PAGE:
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Disorientation
Photo: Glenn Benge


Disorientation

by Julius Ferraro

Day one of < fidget >'s 6th Annual Fall Experimental Music Festival is called Space, Pulse, Pat-tern, Presence, but it could easily be called Disorientation. Four short pieces, though they differ wildly in tone, form, humor, movement, and medium, use deliberately counterintuitive elements to evoke mystery, suspense, and even confusion.

dark matter, a video by Zornitsa Stoyanova with live music by Michael McDermott, opens the night. Silvery foil paper, crumpled into the shape of a cave, stands on the stage. As the lights dim, Stoyanova enters, performs a short dance exploring the way this material moves, then lays out a sheet of flat foil. She shines colored flashlights on it, which reflect in spots on the walls, casting organic, cellular-looking refractions. As she explores, jagged mountains and valleys, or rows of bone, seem to make up the smooth, sheer surface of the foil.

In the video, a symmetrical image of what looks like a small, dark cave   is struck by a pulsing light, begins to expand and contract kaleidoscopically, and bursts open when a segment of leg appears—a dancer inside the foil. Just as the image starts to coalesce into a body, that body moves quickly toward the camera, and we lose it. Dancing bodies, through fragmented video, are reduced to visual elements and the impression of motion.

The second work is SP3, a work-in-progress collaboration between curators Peter Price and Megan Bridge. Price has composed an acoustic, cha-cha-sounding percussive track. Its chaotic texture, with instruments weaving rapidly in and out of the lead position—now wood block, now cymbal, now snares—stands in direct contrast to its regular, deliberate rhythm.

Twelve dancers begin by strolling with feigned casualness, simply replicating the pulsing beat. One dancer excises herself to perform a short, pop-and-locky solo, and quickly the dance be-comes a series of variations on this. Stationary performers execute flowing movements of the arms and core, punctuated regularly with seizing joints. This comments on Price’s contrast be-tween form and improvisational flow, and reaches back to the magnetic pull between form and chaos in Stoyanova’s video.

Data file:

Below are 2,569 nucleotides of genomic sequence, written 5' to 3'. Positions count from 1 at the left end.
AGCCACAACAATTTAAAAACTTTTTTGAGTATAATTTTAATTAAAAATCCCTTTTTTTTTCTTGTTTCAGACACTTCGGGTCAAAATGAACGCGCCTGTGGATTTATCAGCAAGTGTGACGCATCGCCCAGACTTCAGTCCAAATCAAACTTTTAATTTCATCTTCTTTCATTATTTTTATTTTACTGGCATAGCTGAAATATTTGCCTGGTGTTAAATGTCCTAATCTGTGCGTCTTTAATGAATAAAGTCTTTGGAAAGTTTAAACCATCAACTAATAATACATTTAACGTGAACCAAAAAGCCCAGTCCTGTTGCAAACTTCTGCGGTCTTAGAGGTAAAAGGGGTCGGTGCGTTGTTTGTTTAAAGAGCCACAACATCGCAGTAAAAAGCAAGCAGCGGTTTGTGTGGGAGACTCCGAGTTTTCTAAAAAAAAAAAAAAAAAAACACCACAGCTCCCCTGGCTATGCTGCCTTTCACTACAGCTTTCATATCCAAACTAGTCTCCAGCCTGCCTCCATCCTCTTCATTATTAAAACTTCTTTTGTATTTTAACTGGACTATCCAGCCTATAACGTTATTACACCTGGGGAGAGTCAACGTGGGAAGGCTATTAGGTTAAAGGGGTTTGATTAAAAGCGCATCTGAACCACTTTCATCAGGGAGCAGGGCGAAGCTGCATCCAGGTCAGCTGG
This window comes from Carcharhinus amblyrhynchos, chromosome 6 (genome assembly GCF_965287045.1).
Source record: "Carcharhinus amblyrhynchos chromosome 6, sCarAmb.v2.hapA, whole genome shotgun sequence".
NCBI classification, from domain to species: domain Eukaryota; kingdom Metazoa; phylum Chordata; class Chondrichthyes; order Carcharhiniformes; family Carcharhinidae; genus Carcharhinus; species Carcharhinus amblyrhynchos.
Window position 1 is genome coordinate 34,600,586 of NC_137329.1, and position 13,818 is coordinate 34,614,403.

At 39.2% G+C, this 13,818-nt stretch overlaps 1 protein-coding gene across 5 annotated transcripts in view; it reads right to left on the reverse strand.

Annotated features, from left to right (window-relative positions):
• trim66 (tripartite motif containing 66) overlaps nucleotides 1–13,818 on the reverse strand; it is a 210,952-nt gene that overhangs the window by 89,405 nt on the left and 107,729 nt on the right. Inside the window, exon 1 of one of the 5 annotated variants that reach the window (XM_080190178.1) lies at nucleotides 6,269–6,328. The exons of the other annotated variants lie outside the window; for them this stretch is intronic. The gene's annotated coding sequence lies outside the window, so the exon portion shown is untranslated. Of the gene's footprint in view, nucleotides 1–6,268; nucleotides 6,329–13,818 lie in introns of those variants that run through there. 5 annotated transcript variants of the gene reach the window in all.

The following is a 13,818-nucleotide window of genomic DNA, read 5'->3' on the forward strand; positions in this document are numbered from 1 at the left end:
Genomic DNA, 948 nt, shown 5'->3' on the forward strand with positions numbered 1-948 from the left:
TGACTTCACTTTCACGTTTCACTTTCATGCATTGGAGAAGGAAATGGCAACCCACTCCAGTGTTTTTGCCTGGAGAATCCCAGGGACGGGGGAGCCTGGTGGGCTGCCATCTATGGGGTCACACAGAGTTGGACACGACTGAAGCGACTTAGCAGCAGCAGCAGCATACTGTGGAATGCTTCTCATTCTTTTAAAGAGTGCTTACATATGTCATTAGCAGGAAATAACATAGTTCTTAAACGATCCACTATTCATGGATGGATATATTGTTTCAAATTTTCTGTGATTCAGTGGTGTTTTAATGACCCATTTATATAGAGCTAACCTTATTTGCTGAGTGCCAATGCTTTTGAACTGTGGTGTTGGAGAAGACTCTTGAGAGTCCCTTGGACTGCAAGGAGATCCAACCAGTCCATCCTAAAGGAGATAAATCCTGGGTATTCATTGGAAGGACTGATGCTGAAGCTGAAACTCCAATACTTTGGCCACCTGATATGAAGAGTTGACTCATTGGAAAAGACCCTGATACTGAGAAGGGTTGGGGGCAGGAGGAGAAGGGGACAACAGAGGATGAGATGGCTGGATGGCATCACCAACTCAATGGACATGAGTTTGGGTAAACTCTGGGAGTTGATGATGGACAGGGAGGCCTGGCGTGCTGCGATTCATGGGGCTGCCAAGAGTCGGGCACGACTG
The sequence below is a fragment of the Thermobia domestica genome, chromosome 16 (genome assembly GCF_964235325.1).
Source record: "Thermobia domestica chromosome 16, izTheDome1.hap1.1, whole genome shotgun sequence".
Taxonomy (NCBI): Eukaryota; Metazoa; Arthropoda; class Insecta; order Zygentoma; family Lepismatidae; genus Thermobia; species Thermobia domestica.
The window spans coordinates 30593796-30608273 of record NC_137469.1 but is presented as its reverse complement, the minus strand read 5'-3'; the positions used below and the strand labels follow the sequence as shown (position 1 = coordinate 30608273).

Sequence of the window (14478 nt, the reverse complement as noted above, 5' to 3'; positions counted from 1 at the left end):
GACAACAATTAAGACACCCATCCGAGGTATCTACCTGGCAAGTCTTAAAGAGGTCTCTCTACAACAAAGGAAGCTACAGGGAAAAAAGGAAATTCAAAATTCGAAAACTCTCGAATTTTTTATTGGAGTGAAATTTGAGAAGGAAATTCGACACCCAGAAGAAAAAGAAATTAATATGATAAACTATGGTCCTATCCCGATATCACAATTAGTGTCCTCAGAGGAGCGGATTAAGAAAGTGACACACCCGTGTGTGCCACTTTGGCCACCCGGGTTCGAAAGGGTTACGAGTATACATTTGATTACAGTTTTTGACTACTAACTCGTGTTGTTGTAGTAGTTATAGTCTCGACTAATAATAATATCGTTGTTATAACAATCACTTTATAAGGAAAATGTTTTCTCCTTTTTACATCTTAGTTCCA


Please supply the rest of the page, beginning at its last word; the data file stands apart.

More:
Bromp Treb’s outlandish clown act could not be more different. He introduces the second half of the night by stomping around the room, outrageous ducklips planted on a scrunched face, as he takes long, exaggerated strides and whips his mic cords spastically. Treb plays a spaced-out\electronic musician with a healthy helping of Jack Black high-kicks. The first song has barely any “music” in it. Treb whacks a wood block with a drum stick and jams silently to inaudible vibrations, drawing tension out of nothingness.

id m theft able (that’s one name, pronounced “ID-dum THEFT-a-ble”), a stout, viking-looking man with a huge red beard, stands behind a rickety table bowing at the middle under a panoply of noise-making instruments. He begins to speak quickly, the same words over and over: “lately when I come to these things” in different variations—“lately lately lately lately, lately when I come to, lately when I come to, when I come to these things” etc. Employing a vast toolbox of elements—pitch, unvoiced sound, tempo, beat, repetition, and noises like clicking and snorting and pulling at his lips—he builds an acoustic word-symphony of incredible variety.

Without warning, he crashes into an electronic clamor. The noises created with his table of toys changes with intense rapidity, and unlike Treb—who could hold a single electronic device and twist it for long seconds, digging into a single sound—theft able’s hands move with unreal rapidity among the many devices.

Suddenly there’s a pause, and nothing but the sound of children recorded on an old record. This lasts maybe two and a half, three seconds, then is cut off by more noise, but the moment drips with stillness and importance. theft able has created a sound world that moves too quickly to believe, where melody and even tempo are difficult but not impossible  to find, with almost constant surprise   in the changing of a kind of sound, the introduction of a new toy—so any stillness feels like profound peace.

Disclosure: Megan Bridge is executive director of thINKingDANCE

Fall Experimental Music Festival, < fidget >, November 6-7. www.thefidget.org/


 



By Julius Ferraro
November 22, 2015

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